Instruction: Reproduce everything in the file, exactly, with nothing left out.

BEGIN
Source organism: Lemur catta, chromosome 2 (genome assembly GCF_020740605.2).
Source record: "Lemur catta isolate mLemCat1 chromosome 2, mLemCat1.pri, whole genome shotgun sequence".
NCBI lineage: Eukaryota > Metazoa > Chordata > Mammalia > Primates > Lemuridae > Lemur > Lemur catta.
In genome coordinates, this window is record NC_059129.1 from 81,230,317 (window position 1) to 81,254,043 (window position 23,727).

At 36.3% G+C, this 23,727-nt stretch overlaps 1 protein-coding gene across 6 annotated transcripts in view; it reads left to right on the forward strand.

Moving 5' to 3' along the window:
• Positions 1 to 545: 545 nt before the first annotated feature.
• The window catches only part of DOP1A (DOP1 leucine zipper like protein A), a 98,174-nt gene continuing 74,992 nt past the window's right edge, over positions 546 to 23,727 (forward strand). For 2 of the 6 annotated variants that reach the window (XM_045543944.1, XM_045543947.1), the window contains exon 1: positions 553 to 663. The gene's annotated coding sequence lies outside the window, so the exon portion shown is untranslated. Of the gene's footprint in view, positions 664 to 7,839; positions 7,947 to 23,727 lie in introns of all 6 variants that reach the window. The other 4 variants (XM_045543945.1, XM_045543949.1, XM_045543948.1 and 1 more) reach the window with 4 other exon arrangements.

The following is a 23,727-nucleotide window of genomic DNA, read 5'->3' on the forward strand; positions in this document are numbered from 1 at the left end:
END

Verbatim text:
Source organism: Lemur catta, chromosome 2 (genome assembly GCF_020740605.2).
Source record: "Lemur catta isolate mLemCat1 chromosome 2, mLemCat1.pri, whole genome shotgun sequence".
NCBI lineage: Eukaryota > Metazoa > Chordata > Mammalia > Primates > Lemuridae > Lemur > Lemur catta.
In genome coordinates, this window is record NC_059129.1 from 81,230,317 (window position 1) to 81,254,043 (window position 23,727).

At 36.3% G+C, this 23,727-nt stretch overlaps 1 protein-coding gene across 6 annotated transcripts in view; it reads left to right on the forward strand.

Moving 5' to 3' along the window:
• Positions 1 to 545: 545 nt before the first annotated feature.
• The window catches only part of DOP1A (DOP1 leucine zipper like protein A), a 98,174-nt gene continuing 74,992 nt past the window's right edge, over positions 546 to 23,727 (forward strand). For 2 of the 6 annotated variants that reach the window (XM_045543944.1, XM_045543947.1), the window contains exon 1: positions 553 to 663. The gene's annotated coding sequence lies outside the window, so the exon portion shown is untranslated. Of the gene's footprint in view, positions 664 to 7,839; positions 7,947 to 23,727 lie in introns of all 6 variants that reach the window. The other 4 variants (XM_045543945.1, XM_045543949.1, XM_045543948.1 and 1 more) reach the window with 4 other exon arrangements.

The following is a 23,727-nucleotide window of genomic DNA, read 5'->3' on the forward strand; positions in this document are numbered from 1 at the left end: